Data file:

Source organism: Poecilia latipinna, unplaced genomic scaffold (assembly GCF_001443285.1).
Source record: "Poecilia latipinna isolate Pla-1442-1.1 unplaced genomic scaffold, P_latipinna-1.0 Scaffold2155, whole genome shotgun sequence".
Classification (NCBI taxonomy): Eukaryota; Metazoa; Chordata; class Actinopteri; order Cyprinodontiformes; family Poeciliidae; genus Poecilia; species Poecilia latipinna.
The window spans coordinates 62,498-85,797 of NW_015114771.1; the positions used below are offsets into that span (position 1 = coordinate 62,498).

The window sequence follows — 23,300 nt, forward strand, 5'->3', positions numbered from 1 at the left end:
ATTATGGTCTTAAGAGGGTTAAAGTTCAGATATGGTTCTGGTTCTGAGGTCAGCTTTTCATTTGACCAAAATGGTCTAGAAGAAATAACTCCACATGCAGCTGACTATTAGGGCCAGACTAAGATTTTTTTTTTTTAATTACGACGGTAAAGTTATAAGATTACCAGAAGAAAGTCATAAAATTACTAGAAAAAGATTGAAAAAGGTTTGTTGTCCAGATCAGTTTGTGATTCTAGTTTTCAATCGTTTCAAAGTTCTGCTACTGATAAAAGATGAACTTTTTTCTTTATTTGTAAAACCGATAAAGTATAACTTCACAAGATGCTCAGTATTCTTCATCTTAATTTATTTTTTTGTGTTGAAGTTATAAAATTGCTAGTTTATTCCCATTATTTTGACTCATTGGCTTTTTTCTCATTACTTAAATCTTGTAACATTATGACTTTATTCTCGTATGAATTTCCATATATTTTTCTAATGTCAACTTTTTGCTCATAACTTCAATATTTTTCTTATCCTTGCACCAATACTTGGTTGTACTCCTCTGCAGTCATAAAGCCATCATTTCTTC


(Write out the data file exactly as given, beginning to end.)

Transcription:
Source organism: Poecilia latipinna, unplaced genomic scaffold (assembly GCF_001443285.1).
Source record: "Poecilia latipinna isolate Pla-1442-1.1 unplaced genomic scaffold, P_latipinna-1.0 Scaffold2155, whole genome shotgun sequence".
Classification (NCBI taxonomy): Eukaryota; Metazoa; Chordata; class Actinopteri; order Cyprinodontiformes; family Poeciliidae; genus Poecilia; species Poecilia latipinna.
The window spans coordinates 62,498-85,797 of NW_015114771.1; the positions used below are offsets into that span (position 1 = coordinate 62,498).

The window sequence follows — 23,300 nt, forward strand, 5'->3', positions numbered from 1 at the left end:
ATTATGGTCTTAAGAGGGTTAAAGTTCAGATATGGTTCTGGTTCTGAGGTCAGCTTTTCATTTGACCAAAATGGTCTAGAAGAAATAACTCCACATGCAGCTGACTATTAGGGCCAGACTAAGATTTTTTTTTTTTAATTACGACGGTAAAGTTATAAGATTACCAGAAGAAAGTCATAAAATTACTAGAAAAAGATTGAAAAAGGTTTGTTGTCCAGATCAGTTTGTGATTCTAGTTTTCAATCGTTTCAAAGTTCTGCTACTGATAAAAGATGAACTTTTTTCTTTATTTGTAAAACCGATAAAGTATAACTTCACAAGATGCTCAGTATTCTTCATCTTAATTTATTTTTTTGTGTTGAAGTTATAAAATTGCTAGTTTATTCCCATTATTTTGACTCATTGGCTTTTTTCTCATTACTTAAATCTTGTAACATTATGACTTTATTCTCGTATGAATTTCCATATATTTTTCTAATGTCAACTTTTTGCTCATAACTTCAATATTTTTCTTATCCTTGCACCAATACTTGGTTGTACTCCTCTGCAGTCATAAAGCCATCATTTCTTC